Starvation-Induced Differential Virotherapy Using an Oncolytic Measles Vaccine and Vaccinia Virus

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Dokumentart: Dissertation
Date: 2021-02-08
Language: English
Faculty: 4 Medizinische Fakultät
Department: Medizin
Advisor: Lauer, Ulrich (Prof. Dr.)
Day of Oral Examination: 2021-01-11
DDC Classifikation: 610 - Medicine and health
Keywords: Masernvirus , Fasten , Onkologie , Colonkrebs , Zellkultur , Metabolismus
Other Keywords: Virotherapie
Onkolytische Virotherapie
Vaccinia Viren
CCD-18 Co
CCD 841 CoN
Differentielle Stressresistenz
long-term starvation
short-term starvation
measles virus
vaccinia virus
cell culture
colon carcinoma
SRB assay
LDH assay
oncolytic virotherapy
virus growth curve
Differential Stress Resistance
oncolytic activity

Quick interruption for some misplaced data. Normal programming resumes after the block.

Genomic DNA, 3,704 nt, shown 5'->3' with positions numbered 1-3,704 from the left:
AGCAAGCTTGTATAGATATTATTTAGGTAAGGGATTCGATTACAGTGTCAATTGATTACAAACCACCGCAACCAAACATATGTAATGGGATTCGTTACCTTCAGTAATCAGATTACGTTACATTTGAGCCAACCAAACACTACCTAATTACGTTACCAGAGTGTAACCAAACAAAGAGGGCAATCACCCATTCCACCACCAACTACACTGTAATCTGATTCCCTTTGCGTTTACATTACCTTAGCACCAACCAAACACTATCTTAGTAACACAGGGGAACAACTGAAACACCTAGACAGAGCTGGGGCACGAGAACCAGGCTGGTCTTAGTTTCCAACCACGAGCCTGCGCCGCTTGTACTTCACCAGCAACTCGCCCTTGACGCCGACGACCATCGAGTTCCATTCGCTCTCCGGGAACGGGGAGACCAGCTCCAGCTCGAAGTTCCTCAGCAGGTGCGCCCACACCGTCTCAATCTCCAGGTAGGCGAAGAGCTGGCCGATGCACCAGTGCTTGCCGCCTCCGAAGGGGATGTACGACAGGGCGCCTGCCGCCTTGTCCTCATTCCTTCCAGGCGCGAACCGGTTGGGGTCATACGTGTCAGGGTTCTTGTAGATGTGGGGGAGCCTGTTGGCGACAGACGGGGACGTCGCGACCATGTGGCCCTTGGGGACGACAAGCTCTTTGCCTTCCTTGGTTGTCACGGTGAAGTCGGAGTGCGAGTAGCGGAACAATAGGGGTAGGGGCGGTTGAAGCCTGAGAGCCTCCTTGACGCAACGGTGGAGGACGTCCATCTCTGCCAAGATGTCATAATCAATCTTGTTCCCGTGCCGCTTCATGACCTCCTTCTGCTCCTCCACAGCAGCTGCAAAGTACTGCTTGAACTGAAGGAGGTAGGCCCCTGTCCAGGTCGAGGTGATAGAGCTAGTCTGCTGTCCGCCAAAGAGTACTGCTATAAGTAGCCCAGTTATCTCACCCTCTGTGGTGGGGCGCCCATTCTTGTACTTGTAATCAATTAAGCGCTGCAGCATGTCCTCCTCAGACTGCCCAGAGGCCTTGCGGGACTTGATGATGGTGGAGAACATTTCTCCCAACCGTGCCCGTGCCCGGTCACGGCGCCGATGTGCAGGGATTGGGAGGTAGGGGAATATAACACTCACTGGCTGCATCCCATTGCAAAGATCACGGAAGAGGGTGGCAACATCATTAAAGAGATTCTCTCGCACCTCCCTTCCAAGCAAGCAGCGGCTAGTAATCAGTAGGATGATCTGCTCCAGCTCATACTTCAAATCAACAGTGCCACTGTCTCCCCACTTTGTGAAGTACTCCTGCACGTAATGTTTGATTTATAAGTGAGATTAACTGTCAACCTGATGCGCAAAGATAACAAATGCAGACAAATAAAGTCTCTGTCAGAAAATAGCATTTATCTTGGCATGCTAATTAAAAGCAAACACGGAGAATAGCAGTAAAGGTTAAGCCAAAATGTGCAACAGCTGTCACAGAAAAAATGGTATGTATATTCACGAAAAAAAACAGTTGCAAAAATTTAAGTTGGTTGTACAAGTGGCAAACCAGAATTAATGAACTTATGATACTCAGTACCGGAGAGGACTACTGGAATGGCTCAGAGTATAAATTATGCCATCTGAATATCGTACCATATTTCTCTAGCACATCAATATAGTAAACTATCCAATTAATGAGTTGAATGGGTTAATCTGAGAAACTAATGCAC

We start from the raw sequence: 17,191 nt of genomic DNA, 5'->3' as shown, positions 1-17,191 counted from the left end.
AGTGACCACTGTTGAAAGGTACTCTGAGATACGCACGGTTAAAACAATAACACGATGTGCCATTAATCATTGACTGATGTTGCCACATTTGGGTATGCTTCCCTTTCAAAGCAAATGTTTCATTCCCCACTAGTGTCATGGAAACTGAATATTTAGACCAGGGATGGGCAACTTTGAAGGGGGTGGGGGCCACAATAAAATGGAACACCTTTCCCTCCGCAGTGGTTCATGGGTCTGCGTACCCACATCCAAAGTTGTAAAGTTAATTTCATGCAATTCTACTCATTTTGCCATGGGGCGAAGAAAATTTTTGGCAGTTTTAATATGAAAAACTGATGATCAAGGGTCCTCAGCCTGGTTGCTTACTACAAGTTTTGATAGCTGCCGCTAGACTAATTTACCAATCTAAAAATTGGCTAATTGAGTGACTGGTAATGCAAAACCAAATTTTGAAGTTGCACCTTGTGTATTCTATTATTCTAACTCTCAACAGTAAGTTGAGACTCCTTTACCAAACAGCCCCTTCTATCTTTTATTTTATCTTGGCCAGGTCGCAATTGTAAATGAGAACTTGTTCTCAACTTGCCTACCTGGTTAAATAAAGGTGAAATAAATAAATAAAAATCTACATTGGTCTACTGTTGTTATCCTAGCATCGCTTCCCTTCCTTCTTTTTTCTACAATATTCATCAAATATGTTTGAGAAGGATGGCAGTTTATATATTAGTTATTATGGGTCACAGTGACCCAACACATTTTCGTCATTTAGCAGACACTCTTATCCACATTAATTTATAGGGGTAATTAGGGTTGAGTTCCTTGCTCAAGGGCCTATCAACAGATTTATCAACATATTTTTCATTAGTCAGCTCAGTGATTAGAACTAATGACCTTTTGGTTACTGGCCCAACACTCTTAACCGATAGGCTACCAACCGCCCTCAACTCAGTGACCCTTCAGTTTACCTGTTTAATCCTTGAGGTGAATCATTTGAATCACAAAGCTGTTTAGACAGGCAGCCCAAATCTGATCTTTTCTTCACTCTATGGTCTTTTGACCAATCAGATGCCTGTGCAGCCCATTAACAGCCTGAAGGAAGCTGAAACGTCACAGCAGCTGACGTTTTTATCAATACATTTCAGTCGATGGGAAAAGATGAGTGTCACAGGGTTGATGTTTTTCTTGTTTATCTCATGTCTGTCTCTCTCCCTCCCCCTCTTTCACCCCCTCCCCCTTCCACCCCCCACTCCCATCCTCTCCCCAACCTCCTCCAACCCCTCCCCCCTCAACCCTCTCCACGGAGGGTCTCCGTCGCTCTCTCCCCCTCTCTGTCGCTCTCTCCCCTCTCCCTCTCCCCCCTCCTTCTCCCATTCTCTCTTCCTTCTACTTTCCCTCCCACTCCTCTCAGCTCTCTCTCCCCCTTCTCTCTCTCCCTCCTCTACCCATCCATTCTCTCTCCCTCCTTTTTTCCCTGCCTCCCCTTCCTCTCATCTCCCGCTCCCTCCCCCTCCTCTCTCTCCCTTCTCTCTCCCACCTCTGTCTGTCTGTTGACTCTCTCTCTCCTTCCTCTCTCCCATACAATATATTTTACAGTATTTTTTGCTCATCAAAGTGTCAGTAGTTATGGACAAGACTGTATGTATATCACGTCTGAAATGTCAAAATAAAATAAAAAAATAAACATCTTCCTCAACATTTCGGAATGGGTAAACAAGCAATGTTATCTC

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Colorectal carcinoma (CRC) is today’s third most common cause of cancer related death worldwide. Even though considerable advances in prevention, early detection and treatment options have been obtained in the last decades, metastatic CRC still implies very poor prognosis. Starvation (Fasting) has been shown to sensitize tumor cells to chemotherapy whilst protecting normal cells at the same time [Differential Stress Resistance, (DSR)]. Upregulation of pro-survival and proliferation pathways due to various mutations prevents cancer cells from responding to external growth factors. Consequently, malignant cells, unable to adapt to extreme environmental conditions such as absence of nutrients, are becoming more vulnerable to stress. Normal cells, in contrast, enter a standby mode in response to starvation and are getting more protected. The ability of oncolytic virotherapeutics (OVs) to selectively infect, replicate in and lyse cancer cells outlines a promising approach in cancer therapy. However, combinatorial concepts seem to be needed to achieve sustained anti-cancer effects, such as combination of OVs with chemotherapy or new immunomodulatory drugs. We hypothesized that starvation would increase the oncolytic potential of OVs in CRC cell lines and protect normal colon cells against virus-mediated cell lysis. Three different human colon carcinoma cell lines (HT-29, HCT-15 and HCT-116) as well as two human normal colon cell lines (CCD-18 Co and CCD-841 CoN) were subjected to various starvation regimes in glucose and/or serum restricted cell culture medium and infected with two state-of-the-art OVs [i.e., measles vaccine virus (MeV) and vaccinia virus (GLV-1h68)]. Fasting regimes applied were either short-term starvation (24 h pre-infection) or long-term starvation (24 h pre- and 96 h post-infection). We used cell viability assays to determine the cell killing capabilities of i) virotherapy, ii) starvation, and iii) the combination of these two. Virus growth curves were generated to assess the replication of MeV in starved and non-starved HT29 cells. As a result, starvation retarded cell growth in all cell lines in a time and concentration dependent manner. Infection of starved cancer cells exhibited additional oncolytic potential of virotherapy plus starvation for most combinations, indicating that virus-mediated oncolysis is sufficiently working under starvation conditions. Remarkably, long-term standard glucose, low-serum starvation potentiated the efficacy of MeV-mediated cell killing in HT-29 cancer cells, whereas it was decreased in normal colon cells CCD-18 Co and CCD-841 CoN. Interestingly, viral replication of MeV in HT-29 was decreased in long-term starved cells, but was increased after short-term low-glucose, low-serum starvation. We speculate that particular nutrient signaling pathways such as the PI3K/ Akt/ mTOR pathway are modified upon fasting depending on specific mutations in cancer cells resulting in a differential response of distinct CRC cells to OVs. In conclusion, starvation based virotherapy could enhance the oncolytic effect on CRC in future anti-cancer therapy while protecting normal tissues from side effects.

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